Tobias Hume was Scottish, apparently

I’ve just got back from Scotland, where I had the most fantastic time playing an all-Hume programme with Concerto Caledonia at the Edinburgh Festival. It wasn’t Hume as you know it. It was so much cooler than any Hume I’d heard or played before. Between seven of us we played four viols (two original 17c. basses, a tenor and a brand new sympathetically strung lyra), two orpharions, a cittern, flutes, nyckelharpa, theorbo and virginals. Instead of just playing the actual notes Hume wrote–which, tbh are mostly not very good–we played his tunes. There was also some virtuosic and characterful singing from Thomas Walker.

Taking this music outside the realm of the viol’s physicality, or kinaesthetic identity or whatever, and into the context of a folk band shed some really quite flattering light on the old fellow’s work. Although, it was sometimes a rather emotionally difficult experience for a viol player! I ended up mostly playing things that weren’t written, readjusting the role of the tenor viol to suit this new, quirky, magical ensemble. I’d re-voice Hume’s chords to avoid doubling the nyckelharpa in a weird register, or surrender the melody entirely and improvise a twiddly contratenor. Hume himself says there are any number of possible ensemble permutations with which one can play his music. Well, we ran with that idea. The combination of tenor viol and nyckelharpa is really quite a wondrous thing. And don’t they look so cute together?

And what’s even more exciting is that the day after our concert, we recorded an album! It felt very alive and fresh when we were doing it, and I can’t wait to hear the final result. For now, here’s a little sneak peek of the rough take of A Merry Conceit.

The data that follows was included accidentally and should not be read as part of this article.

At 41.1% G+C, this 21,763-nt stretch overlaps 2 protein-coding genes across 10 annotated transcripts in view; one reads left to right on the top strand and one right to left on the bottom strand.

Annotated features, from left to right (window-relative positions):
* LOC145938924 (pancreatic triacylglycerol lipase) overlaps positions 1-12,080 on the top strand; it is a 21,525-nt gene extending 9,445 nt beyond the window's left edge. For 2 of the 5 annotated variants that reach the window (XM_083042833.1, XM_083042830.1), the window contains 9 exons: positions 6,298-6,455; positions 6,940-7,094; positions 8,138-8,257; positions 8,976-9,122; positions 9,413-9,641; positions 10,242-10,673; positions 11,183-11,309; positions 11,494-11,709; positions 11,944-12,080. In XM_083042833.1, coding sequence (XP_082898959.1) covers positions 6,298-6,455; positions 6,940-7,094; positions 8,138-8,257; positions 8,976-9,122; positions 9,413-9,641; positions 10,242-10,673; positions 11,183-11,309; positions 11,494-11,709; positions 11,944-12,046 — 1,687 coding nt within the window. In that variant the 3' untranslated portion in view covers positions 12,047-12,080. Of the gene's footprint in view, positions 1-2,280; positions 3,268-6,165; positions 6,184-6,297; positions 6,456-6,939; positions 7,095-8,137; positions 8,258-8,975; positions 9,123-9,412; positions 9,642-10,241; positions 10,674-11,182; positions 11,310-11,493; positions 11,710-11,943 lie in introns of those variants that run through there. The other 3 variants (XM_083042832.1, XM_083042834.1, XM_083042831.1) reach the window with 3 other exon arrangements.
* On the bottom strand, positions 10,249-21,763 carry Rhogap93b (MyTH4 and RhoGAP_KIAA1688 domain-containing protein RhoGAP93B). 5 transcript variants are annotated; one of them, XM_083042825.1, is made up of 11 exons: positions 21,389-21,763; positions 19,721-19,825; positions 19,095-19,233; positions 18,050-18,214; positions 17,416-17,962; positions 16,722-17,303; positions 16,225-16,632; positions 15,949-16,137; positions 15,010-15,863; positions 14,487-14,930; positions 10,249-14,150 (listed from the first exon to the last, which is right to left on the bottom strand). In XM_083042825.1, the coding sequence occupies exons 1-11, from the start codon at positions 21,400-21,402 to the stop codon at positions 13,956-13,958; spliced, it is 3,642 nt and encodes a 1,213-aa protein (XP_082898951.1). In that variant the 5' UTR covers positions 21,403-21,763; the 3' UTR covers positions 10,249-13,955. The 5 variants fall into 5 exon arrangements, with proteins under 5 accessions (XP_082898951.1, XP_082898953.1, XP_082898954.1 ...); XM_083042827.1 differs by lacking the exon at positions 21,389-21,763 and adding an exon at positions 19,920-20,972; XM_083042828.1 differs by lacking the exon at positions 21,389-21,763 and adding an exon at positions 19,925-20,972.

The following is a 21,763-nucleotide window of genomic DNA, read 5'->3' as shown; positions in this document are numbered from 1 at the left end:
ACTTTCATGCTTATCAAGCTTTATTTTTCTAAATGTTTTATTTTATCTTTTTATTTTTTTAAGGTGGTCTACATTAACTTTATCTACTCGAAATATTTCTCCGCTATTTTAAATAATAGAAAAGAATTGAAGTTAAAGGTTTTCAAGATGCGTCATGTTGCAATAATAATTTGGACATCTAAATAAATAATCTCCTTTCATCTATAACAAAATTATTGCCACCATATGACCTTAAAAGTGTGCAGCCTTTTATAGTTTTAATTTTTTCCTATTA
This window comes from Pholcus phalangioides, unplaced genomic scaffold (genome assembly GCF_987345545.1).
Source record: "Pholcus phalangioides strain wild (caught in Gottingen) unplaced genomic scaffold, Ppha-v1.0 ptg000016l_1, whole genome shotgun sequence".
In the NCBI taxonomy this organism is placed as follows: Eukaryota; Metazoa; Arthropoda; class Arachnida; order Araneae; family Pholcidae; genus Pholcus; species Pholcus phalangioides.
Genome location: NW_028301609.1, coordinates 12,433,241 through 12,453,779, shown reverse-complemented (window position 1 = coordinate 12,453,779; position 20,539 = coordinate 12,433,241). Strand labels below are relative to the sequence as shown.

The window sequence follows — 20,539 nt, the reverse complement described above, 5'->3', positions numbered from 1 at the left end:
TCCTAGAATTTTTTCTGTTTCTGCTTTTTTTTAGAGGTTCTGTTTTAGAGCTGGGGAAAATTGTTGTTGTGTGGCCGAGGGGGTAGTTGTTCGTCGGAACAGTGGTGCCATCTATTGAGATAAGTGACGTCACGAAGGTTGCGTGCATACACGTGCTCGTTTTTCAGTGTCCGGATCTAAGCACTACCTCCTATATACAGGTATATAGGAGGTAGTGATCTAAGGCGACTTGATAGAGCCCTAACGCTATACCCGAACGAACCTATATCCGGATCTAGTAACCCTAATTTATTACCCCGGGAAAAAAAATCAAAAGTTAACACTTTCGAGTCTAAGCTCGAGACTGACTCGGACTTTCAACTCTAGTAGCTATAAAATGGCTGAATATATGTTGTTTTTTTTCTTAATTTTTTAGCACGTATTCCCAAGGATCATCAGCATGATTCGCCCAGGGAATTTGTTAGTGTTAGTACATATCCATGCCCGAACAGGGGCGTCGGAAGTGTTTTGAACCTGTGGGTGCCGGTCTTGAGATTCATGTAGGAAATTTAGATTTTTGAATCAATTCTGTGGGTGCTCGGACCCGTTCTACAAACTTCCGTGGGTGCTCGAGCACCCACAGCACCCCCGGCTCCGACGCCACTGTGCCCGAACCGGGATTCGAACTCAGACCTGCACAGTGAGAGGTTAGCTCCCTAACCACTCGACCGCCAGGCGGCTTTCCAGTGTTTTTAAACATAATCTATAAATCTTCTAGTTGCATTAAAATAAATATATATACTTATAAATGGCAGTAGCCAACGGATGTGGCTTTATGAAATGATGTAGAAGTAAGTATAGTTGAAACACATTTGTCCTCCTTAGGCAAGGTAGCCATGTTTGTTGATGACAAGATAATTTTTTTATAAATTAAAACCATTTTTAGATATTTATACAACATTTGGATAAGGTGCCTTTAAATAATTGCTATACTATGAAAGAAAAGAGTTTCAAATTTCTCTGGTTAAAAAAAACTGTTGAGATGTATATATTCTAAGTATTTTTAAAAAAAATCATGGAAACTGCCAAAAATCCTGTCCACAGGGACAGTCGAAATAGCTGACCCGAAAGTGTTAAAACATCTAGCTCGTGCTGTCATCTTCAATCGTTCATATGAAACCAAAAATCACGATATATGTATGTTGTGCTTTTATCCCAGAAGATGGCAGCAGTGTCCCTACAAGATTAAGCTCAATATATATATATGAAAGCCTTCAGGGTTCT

5 Replies to “Tobias Hume was Scottish, apparently”

  1. Totally agree with playing Hume (or any music for that matter) in any way you want, that works. This sounds great! But I do NOT agree that Hume’s notes are not that great– he keeps on growing on me over the years. It runs the gamut from the ridiculous to the sublime, to be sure– but Capt Hume’s Pavan is way up there in the sublime regions, and the good pieces far outnumber the bad.

    1. That Pavan is absolutely sublime! I didn’t mean to suggest that Hume’s music is inferior; by notes I meant the technical element of his writing is not on a par with some of his contemporaries. But who really cares about technique at the end of the day? I’ve never really bonded with him before because I’ve been dissuaded by his lacklustre voice-leading, but that’s what was so great about this project: it dragged me out of a note-bound world and gave me a new appreciation of Hume’s Musick in an abstract sense.

      The other thing that was really striking is that I realised his stuff is way more enjoyable (for me, at least) in performance than in private. Someone with better compositional technique, like Ferrabosco for example, is really engaging to work on at home but often crumbles at first sight of an audience. Hume to me comes much more alive when there are people watching.

Comments are closed.